Postmenopausal women can fight off hot flashes and night sweats by pumping iron, a new clinical trial shows.
“Resistance training is already recommended for all women always, but now we can see it may be effective also for hot flashes around menopause,” Dr. Emilia Berin of Linkoping University in Sweden, who led the study, told Reuters Health.
Hormone therapy is the most effective treatment for hot flashes and night sweats, which plague most women during menopause, Berin’s team writes in the journal Maturitas. Some studies suggest that exercise may help quell hot flashes as well, but others have found no effect, they note.
Berin and her colleagues randomly assigned 58 women experiencing at least four moderate-to-severe hot flashes or night sweats daily to 15 weeks of resistance training or to a control group whose members did not change their physical activity. None of the study participants exercised regularly before the trial and none had used hormone therapy in the prior two months.
The workout group’s regimen included three weekly 45-minute sessions, with six exercises on resistance machines and two using body weight. Women worked out with lighter weights for the first three weeks, then with progressively heavier loads.
The exercise group averaged 7.5 hot flashes or night sweats a day at the beginning of the study, and after 15 weeks were having an average of 4.4 episodes a day. There was virtually no change in the control group participants, who went from 6.6 to 6.5 hot flashes daily.
The training program was challenging for the study participants, Berin noted in a phone interview. “To actually push themselves harder than they were used to was new to them. They had to be encouraged to increase the load more so they would get the effects of the training,” she said. “After they progressed, they enjoyed it and almost everyone continued to exercise after the intervention.”
Future research should look at whether resistance training could benefit other groups who suffer from hot flashes but can’t or won’t take hormones, including breast cancer patients and prostate cancer patients on androgen-deprivation therapy, Berin added.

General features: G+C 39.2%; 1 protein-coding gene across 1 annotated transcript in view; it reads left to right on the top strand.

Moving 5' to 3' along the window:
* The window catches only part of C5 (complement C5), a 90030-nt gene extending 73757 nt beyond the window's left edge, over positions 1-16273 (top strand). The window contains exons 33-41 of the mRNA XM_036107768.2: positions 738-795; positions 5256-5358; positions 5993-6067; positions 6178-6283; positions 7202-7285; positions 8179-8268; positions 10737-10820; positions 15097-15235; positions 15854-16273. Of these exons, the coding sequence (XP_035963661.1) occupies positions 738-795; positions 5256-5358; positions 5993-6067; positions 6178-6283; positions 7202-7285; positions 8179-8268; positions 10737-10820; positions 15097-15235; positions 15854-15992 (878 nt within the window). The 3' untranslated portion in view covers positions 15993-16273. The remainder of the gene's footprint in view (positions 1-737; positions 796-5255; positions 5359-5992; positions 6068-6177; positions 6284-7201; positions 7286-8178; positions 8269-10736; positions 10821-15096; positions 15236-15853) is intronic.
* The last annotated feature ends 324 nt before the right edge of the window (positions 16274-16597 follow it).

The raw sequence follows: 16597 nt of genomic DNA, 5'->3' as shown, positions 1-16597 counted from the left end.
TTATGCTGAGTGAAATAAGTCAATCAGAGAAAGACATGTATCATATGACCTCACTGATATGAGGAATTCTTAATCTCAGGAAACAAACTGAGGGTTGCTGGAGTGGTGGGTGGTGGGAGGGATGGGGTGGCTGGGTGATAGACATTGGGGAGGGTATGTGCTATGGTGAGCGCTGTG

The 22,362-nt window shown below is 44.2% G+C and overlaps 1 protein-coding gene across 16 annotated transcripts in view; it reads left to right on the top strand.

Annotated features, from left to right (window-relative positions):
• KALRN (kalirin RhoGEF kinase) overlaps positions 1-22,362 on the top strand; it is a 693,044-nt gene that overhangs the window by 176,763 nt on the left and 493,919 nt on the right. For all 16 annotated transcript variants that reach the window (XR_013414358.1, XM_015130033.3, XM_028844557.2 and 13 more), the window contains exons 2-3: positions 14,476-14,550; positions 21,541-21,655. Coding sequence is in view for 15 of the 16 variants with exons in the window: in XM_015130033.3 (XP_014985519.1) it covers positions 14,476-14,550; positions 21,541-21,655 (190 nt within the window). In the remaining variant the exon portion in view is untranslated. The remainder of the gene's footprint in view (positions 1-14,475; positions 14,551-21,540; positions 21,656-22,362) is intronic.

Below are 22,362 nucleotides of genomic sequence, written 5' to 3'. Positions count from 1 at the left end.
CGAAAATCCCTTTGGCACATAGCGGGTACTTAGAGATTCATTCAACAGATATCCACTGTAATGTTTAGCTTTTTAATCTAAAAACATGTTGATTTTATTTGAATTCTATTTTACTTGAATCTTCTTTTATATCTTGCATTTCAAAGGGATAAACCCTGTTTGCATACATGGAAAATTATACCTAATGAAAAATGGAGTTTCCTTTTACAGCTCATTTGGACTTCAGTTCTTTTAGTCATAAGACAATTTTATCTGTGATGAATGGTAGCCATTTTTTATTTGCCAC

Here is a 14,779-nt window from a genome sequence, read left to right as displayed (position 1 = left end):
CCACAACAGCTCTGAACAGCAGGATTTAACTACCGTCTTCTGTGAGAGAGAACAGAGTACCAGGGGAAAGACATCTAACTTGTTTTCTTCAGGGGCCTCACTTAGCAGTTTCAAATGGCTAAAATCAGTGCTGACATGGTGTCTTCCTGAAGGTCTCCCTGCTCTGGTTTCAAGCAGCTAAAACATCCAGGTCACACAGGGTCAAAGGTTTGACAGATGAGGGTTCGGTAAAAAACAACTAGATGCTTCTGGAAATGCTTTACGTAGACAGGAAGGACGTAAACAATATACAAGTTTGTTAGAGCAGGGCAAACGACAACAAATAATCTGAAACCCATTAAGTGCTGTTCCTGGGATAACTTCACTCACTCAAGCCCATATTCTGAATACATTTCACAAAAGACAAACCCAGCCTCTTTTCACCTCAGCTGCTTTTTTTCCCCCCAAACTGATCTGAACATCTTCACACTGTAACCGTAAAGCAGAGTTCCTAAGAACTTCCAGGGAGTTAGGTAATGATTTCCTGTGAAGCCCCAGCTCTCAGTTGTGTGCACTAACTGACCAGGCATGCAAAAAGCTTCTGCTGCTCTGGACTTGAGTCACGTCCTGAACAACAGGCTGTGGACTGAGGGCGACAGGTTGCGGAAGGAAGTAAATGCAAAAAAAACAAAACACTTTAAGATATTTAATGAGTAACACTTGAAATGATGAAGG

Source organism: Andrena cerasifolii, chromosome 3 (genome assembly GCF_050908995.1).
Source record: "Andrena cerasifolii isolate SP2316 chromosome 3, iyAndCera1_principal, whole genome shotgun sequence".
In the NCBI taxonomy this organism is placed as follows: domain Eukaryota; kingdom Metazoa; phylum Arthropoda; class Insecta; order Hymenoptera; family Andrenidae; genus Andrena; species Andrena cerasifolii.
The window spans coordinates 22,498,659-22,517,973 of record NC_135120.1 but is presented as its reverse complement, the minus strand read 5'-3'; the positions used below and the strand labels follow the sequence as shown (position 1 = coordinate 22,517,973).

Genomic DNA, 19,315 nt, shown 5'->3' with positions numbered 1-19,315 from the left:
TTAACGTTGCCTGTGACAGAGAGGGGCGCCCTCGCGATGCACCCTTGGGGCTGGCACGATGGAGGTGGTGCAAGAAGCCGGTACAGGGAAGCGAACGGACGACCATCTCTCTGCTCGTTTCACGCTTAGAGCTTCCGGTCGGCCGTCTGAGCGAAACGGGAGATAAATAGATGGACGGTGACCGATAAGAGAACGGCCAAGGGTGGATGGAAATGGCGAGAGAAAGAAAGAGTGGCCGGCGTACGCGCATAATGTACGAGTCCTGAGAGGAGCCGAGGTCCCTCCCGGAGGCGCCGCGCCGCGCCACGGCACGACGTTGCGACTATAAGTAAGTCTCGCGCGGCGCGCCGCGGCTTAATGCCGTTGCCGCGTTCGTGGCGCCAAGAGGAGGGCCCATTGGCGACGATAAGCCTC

Menopausal women (or anyone) interested in starting resistance training should begin with lighter loads in the first week to avoid injury, Berin said. “Get instruction so that you’re doing it right, and then don’t be afraid to push yourself and increase the load.”
“Women who are not candidates for hormone therapy or prefer to avoid hormones at menopause need tested alternatives to help with hot flashes, night sweats and sleep disruption,” said Dr. JoAnn Pinkerton, executive director of the North American Menopause Society and a professor at the University of Virginia Health System in Charlottesville, who wasn’t involved in the trial.
“Exercise has shown mixed results for reducing hot flashes in symptomatic menopausal women,” Pinkerton said by email. “It is exciting that this most recent study of 15 weeks of resistance training showed a decrease in the frequency and severity of moderate and severe hot flushes among postmenopausal women,” she added.
“Exercise has many benefits for postmenopausal women, with decreased incidence of heart disease, bone loss and cancer, and thus finding that it worked to reduce hot flashes gives us another reason to recommend resistance training as well as cardio exercise for all the benefits including improvement in hot flashes,” Pinkerton said.
SOURCE: bit.ly/30zzylf Maturitas, online May 14, 2019.
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